And then, just to really piss on my strawberries, it started to rain – I mean, as if this weed isn’t slimy enough to start with, do we really need to add more water! It’s just occurred to my that I might have typed the word ‘weed’ more than any other word so far this year… hmmm.

Enough was enough, high water came and went – along with my enthusiasm and so it was time to call it a night at around 2.30. I’m going to give it a break now until all this crap has been blown away and hopefully, we can get back to fishing not gardening.

PS. I promise not to use the ‘W’ word again for the rest of the year!

Slow Night

By , 14 August, 2011 19:44

Yet again I was at Seaford beach last night, a place that seems to be in danger of becoming my main home from the amount of time I’m spending there. Anyway, I arranged to meet Nigel, a fishing fanatic and member of another web forum I belong to, South Devon Fishing, who was up on a visit from sunny Devon. We planned to the flood tide up to and over high water in an attempt to hit some decent bass.

Picture of sunsetThings looked very promising, a South Westerly breeze still blowing but nowhere near as strong as the last few days. There was still some swell being stirred up by the wind and at least there were waves breaking on to the beach, although these were weak compared to the crashing dumps of a couple of days ago. The weed seemed to have dispersed a bit and although still there, it certainly wasn’t as bad as previous nights and was certainly more fishable. The sky was cloudy with the sun shining through and giving a lovely display in the sunset.

Picture of sunsetI set up the bass rod – you know the rig by now – long link running ledger and 6/0 – 4/0 pennel baited with whole squid. All baits were soon in the water and we waited for the tell-tale signs of bassy activity; unfortunately, this turned out to be a long wait, as the fish seemed unaware that they were allowed to feed. To be honest, I really wasn’t expecting much until at least it was dark and probably not until nearer high water. My low tide success has come when it coincides with darkness and has never produced during daylight.

As I wasn’t being hampered with the filthy business of dealing with fish, I took the opportunity to get a few shots of the sun setting over Newhaven. I’ve put two here above but the rest (all three of them) are in my Flickr collection, viewable through the ‘Photos’ section of the site.

Picture of Nigel's bassWe were later joined by fellow fishy person, Clive, who had his bait in the water pretty rapidly and soon, it could almost have been a scene from ‘Last of the summer wine‘ with the three of us firmly ensconced in our seats, waiting and watching.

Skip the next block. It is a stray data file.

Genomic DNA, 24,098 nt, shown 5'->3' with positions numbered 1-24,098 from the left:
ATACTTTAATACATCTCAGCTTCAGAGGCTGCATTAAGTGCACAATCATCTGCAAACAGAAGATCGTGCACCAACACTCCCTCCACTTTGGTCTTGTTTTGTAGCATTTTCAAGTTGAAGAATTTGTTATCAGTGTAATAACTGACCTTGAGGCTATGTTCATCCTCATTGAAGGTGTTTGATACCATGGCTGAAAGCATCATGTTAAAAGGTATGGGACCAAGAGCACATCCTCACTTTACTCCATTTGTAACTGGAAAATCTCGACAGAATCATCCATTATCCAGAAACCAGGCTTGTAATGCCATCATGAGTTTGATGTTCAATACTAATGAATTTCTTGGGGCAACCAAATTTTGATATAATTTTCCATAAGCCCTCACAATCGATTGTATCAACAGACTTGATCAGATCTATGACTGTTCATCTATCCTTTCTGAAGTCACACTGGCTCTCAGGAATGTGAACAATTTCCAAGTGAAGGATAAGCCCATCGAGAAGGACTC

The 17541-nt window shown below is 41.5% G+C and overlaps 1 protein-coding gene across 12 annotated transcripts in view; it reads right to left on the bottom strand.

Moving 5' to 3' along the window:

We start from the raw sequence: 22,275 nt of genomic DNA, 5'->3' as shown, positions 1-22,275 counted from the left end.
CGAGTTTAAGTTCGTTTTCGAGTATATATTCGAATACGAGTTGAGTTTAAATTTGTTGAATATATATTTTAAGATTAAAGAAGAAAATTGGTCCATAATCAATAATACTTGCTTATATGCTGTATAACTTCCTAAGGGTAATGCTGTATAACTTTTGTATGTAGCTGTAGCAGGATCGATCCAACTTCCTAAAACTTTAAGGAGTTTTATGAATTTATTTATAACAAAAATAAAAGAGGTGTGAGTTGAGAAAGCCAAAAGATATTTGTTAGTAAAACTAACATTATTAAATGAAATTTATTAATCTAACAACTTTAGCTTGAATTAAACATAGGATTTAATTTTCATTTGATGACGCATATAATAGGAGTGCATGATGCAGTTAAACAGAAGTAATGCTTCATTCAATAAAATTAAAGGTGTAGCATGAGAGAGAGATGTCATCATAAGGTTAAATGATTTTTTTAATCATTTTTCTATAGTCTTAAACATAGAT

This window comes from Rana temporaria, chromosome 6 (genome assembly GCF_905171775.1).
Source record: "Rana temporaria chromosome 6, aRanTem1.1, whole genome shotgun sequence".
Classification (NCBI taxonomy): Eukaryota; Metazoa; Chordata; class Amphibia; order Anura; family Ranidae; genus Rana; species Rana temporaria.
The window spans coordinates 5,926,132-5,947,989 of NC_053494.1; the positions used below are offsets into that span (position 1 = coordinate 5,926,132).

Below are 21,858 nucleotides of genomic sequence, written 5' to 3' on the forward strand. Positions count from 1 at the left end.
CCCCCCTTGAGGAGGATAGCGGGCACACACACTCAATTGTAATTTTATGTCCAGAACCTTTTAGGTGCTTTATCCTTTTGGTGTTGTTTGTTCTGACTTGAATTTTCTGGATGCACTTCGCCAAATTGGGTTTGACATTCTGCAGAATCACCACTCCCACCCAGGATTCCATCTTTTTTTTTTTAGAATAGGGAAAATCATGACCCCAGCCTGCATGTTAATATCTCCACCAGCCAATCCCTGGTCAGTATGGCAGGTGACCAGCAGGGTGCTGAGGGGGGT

It took up until around an hour after high water before the first fish of the night hit the beach and that was a school bass that fell to Nigel’s squid bait. I had to wait for another half an hour before it was my turn for the action, when I managed a bass in the 2lb region; not a big fish but it was the target for the evening and it saved me from the dreaded blank – a result which sadly fell to Clive. Picture of my bassHe tells me he’s never done well at Seaford, so at least his consistency is good, although he is a demon when it comes to fishing Brighton beach

Nigel packed up at around 2am as he had to be in London this morning, while a disappointed and disgruntled Clive and I stuck it out until about 2.30 before calling it a night. With a rapidly dropping tide and a flat calm sea in a flat calm, windless night., it became obvious that there was going to be no further fishy action in this session.

Rough, Weed and Bass

By , 13 August, 2011 15:01

To use up the bait I had left over from the previous day, I headed off to Seaford beach again last night, hoping that the weed had subsided just enough to fish. I got there at about 7pm and could immediately see that there was still a lot of weed but nowhere near the amount of the day before. The sea was again rough but had calmed quite a bit in comparison. The plan was to fish the flood tide up and over high water which was predicted for about 11.30pm.

I set up the bass rid with the now usual long link running ledger and 6/0 pennel. I should point out here that I’ve been experimenting and modifying this rig over recent months having found that all the fish I’ve had have come to the top hook and in an attempt to reduce the amount of dropped fish, I now use a 4/0 circle as the top hook. So far this has proved to very effective and all fish have been securely hooked in the corner of the mouth with a firm hold.

The first few casts ended up in the familiar leave for ten minutes then have to bring it in to clear the weed which was hanging just about where I wanted to put the bait – just behind the breaking waves.

I was soon joined by another fishing fanatic, Clive, who set up just along from me and soon had his bait in the water. We spent the time in between retrieving balls of weed, having a chat and mulling over the usual things that you do on the beach.

Picture of rough seasThings were very quiet and there was no indication of any fish interest until about half an hour after high water when I saw the rod tip pull down and bounce back, which I initially thought was weed again but while holding the rod, I felt a couple of tugs and then the rod tip pulled down again and I was soon into the first fish of the night. A short while later, after negotiating the incoming waves, I beached a nice plump bass that measured 48cm and weighed in at 2lbs 12oz.

Half an hour later, the rod tip twitched a few times, pulled down and I was into my second of the night. This was a lot smaller and I reckon was around the pound mark, maybe a bit bigger. That was it then, as the tide dropped, the wind kept the weed firmly inshore and again it was difficult to get a bait in the right place for any length of time.

We gave it a while longer on the ebb before both deciding that it was unlikely we’d have any more luck and opted to call it a night.

I’ll be out again tonight in the hunt for that elusive ‘double’. Just hope that the weed may have subsided to make the fishing a bit easier.